We know that Jose Mourinho is going to take over at Man Utd and the only way he’d agree to that is if he had a load of money to spend. That’s how he works. He spends lots of money on [Jorge Mendes] players. Pep Guardiola is coming to England and will have to do plenty of work on a very average Man City squad to make them stronger. He is going to be very active in the transfer market.

There’s a new manager, Antonio Conte, arriving at Chelsea whose task is to get them back into the top four at least. Spend Spend Spend, because they’re rich. Jurgen Klopp will have his first summer at Liverpool and if they have ambitions of Champions League and beyond, he is going to have to splash the cash. West Ham are already waving their wads of cash around to fill ‘their’ new stadium with better players, and so, along with every other TV cash rich club in the Premier League, I reckon you’re looking at a summer in which record amounts of money are going to be spent by English clubs in the transfer market.

While every club will have their own targets, there are only so many top quality players out there, which suggests there’s going to be an amount of crossover when it comes to the top clubs. In the end that simply benefits the selling clubs and the players/agents involved, because they can use the interest to drive up the fee and the personal terms on offer.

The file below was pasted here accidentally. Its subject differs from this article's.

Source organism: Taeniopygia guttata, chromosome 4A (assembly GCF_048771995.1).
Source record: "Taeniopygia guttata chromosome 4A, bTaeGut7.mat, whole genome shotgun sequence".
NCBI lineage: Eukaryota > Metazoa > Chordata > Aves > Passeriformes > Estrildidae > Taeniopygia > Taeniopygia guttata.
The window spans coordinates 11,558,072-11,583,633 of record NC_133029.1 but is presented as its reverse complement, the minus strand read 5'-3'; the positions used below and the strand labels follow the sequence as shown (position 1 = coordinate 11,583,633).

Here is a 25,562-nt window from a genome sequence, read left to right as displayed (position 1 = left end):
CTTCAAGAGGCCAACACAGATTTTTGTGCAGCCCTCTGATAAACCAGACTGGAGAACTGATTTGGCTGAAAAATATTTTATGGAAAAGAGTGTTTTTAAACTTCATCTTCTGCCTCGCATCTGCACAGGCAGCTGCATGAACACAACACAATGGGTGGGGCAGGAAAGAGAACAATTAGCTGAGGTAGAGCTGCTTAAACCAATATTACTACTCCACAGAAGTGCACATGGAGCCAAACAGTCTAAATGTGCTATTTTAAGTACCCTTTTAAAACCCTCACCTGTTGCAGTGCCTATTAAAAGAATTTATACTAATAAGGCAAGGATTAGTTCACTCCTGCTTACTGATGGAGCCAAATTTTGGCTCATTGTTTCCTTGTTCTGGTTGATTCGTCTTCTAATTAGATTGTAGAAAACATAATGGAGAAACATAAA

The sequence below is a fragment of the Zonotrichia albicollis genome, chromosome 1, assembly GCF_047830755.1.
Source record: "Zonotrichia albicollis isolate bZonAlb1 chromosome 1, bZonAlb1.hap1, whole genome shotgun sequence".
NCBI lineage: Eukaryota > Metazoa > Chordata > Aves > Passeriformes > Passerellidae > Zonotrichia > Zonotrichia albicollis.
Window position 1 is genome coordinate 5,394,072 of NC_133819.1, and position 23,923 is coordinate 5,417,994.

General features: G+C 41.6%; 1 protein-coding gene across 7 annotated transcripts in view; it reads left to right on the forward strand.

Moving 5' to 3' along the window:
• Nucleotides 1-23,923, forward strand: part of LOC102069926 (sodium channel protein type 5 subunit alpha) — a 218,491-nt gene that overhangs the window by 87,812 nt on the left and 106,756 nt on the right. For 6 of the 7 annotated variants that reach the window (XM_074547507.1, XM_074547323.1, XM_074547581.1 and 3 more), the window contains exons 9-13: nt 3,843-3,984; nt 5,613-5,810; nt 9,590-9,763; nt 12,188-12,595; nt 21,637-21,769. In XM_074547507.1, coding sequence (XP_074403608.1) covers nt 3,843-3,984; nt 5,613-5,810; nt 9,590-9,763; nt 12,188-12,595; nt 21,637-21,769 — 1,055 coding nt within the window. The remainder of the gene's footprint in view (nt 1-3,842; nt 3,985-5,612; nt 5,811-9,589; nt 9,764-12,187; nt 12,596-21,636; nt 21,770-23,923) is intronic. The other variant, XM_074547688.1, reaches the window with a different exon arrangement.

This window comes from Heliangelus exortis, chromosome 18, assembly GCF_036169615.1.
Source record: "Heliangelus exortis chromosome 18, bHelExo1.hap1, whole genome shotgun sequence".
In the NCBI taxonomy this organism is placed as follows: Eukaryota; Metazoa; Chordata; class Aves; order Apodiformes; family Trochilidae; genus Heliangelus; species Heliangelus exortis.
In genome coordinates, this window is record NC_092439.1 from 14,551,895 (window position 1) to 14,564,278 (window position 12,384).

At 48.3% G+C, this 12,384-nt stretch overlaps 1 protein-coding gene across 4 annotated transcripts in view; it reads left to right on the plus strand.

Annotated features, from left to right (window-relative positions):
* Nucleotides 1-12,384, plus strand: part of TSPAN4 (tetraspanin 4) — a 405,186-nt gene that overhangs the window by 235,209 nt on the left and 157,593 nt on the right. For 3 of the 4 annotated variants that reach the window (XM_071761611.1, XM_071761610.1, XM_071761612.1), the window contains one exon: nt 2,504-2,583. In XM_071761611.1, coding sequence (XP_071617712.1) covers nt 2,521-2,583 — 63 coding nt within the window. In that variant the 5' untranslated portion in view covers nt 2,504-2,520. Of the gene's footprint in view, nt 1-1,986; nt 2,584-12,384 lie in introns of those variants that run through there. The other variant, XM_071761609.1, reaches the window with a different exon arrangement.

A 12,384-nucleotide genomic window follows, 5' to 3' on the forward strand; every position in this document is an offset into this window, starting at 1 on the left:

Which isn’t to say Arsenal shouldn’t be involved or anything, we have to be, but looking on from a distance it’s all going to make for a very, very interesting summer. Perhaps a frustrating one too, at times, and there’s also just a feeling that the Premier League is spending its way into a bubble. I’m sure those more well versed on the economics of all it could say if there are parallels between the cost of players and house prices (in metaphorical terms, obviously), but it all feels a bit familiar.

Transfer fees go up, players wages go up because ‘If I’m a £40m player I want £40m player wages’, and other transfers are based on those fees. ‘Well, if Cristian Benteke cost £32m, this actual good player is going to cost a lot more than that.’ And so it goes.

To be fair, there were probably similar concerns when Trevor Francis became the first £1m player back in 1979 – but would it be a surprise if we got the first £100m player in the not too distant future? Anthony Martial could cost Man United close to £60m, depending on what he achieves there, and that was for a kid of 19.

Alvaro Morata is a promising player but far from the finished article, and a price tag of £40-50m is being widely quoted for him. What is it going to cost to buy established, proven talent this summer?

Anyway, as I said, it’s going to be quite the off season, I think. I doubt we’re going to top the Most Money Spent chart, but I hope we’ll push the boat out for once – because you can be quite sure almost everyone else will.

Till tomorrow.